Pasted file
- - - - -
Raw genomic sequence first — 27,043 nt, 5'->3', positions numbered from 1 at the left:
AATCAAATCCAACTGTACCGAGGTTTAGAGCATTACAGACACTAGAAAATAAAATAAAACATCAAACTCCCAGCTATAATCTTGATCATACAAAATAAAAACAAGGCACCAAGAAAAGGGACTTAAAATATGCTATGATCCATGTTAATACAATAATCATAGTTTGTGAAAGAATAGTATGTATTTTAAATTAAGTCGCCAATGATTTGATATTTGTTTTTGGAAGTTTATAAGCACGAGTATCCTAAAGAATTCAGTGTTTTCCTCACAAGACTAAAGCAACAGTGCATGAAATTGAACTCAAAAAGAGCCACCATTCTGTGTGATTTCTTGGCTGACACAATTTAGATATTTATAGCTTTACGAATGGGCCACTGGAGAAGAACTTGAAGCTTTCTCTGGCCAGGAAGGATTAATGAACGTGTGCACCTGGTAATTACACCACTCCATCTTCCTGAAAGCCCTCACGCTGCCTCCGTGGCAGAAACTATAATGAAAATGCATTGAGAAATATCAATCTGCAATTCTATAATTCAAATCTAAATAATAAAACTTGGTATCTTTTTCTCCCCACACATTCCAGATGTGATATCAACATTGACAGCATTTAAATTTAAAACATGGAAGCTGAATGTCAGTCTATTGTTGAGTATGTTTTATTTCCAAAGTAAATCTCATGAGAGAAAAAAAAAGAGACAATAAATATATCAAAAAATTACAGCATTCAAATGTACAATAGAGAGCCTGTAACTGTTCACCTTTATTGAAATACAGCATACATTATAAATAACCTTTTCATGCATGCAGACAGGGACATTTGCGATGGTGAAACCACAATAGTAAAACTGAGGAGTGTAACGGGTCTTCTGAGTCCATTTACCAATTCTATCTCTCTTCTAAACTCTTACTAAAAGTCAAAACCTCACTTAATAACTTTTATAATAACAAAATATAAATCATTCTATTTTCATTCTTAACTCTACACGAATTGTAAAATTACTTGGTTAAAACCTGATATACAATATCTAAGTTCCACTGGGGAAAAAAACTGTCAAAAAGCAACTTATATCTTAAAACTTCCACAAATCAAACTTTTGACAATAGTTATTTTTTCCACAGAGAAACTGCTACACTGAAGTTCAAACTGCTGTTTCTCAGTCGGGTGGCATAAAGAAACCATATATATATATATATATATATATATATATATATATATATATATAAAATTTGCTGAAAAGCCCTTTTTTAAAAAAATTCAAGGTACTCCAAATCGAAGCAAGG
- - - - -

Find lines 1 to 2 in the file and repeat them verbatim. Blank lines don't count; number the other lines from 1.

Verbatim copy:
Raw genomic sequence first — 27,043 nt, 5'->3', positions numbered from 1 at the left:
AATCAAATCCAACTGTACCGAGGTTTAGAGCATTACAGACACTAGAAAATAAAATAAAACATCAAACTCCCAGCTATAATCTTGATCATACAAAATAAAAACAAGGCACCAAGAAAAGGGACTTAAAATATGCTATGATCCATGTTAATACAATAATCATAGTTTGTGAAAGAATAGTATGTATTTTAAATTAAGTCGCCAATGATTTGATATTTGTTTTTGGAAGTTTATAAGCACGAGTATCCTAAAGAATTCAGTGTTTTCCTCACAAGACTAAAGCAACAGTGCATGAAATTGAACTCAAAAAGAGCCACCATTCTGTGTGATTTCTTGGCTGACACAATTTAGATATTTATAGCTTTACGAATGGGCCACTGGAGAAGAACTTGAAGCTTTCTCTGGCCAGGAAGGATTAATGAACGTGTGCACCTGGTAATTACACCACTCCATCTTCCTGAAAGCCCTCACGCTGCCTCCGTGGCAGAAACTATAATGAAAATGCATTGAGAAATATCAATCTGCAATTCTATAATTCAAATCTAAATAATAAAACTTGGTATCTTTTTCTCCCCACACATTCCAGATGTGATATCAACATTGACAGCATTTAAATTTAAAACATGGAAGCTGAATGTCAGTCTATTGTTGAGTATGTTTTATTTCCAAAGTAAATCTCATGAGAGAAAAAAAAAGAGACAATAAATATATCAAAAAATTACAGCATTCAAATGTACAATAGAGAGCCTGTAACTGTTCACCTTTATTGAAATACAGCATACATTATAAATAACCTTTTCATGCATGCAGACAGGGACATTTGCGATGGTGAAACCACAATAGTAAAACTGAGGAGTGTAACGGGTCTTCTGAGTCCATTTACCAATTCTATCTCTCTTCTAAACTCTTACTAAAAGTCAAAACCTCACTTAATAACTTTTATAATAACAAAATATAAATCATTCTATTTTCATTCTTAACTCTACACGAATTGTAAAATTACTTGGTTAAAACCTGATATACAATATCTAAGTTCCACTGGGGAAAAAAACTGTCAAAAAGCAACTTATATCTTAAAACTTCCACAAATCAAACTTTTGACAATAGTTATTTTTTCCACAGAGAAACTGCTACACTGAAGTTCAAACTGCTGTTTCTCAGTCGGGTGGCATAAAGAAACCATATATATATATATATATATATATATATATATATATATATATATAAAATTTGCTGAAAAGCCCTTTTTTAAAAAAATTCAAGGTACTCCAAATCGAAGCAAGG